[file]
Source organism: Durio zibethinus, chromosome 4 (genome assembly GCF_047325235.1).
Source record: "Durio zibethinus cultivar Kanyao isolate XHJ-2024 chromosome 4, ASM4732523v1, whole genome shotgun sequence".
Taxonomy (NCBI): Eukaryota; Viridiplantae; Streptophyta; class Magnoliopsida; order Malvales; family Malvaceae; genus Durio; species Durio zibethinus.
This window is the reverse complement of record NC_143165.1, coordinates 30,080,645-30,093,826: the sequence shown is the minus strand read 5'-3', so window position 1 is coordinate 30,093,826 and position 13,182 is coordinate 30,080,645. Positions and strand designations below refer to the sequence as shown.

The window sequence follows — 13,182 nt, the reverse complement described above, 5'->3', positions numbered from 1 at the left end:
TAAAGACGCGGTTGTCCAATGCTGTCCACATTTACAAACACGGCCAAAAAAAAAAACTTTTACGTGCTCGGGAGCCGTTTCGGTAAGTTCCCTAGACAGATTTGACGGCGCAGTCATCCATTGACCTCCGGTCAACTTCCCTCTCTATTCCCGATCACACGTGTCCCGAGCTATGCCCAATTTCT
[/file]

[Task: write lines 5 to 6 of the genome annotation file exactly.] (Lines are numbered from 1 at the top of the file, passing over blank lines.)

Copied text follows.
The window sequence follows — 13,182 nt, the reverse complement described above, 5'->3', positions numbered from 1 at the left end:
TAAAGACGCGGTTGTCCAATGCTGTCCACATTTACAAACACGGCCAAAAAAAAAAACTTTTACGTGCTCGGGAGCCGTTTCGGTAAGTTCCCTAGACAGATTTGACGGCGCAGTCATCCATTGACCTCCGGTCAACTTCCCTCTCTATTCCCGATCACACGTGTCCCGAGCTATGCCCAATTTCT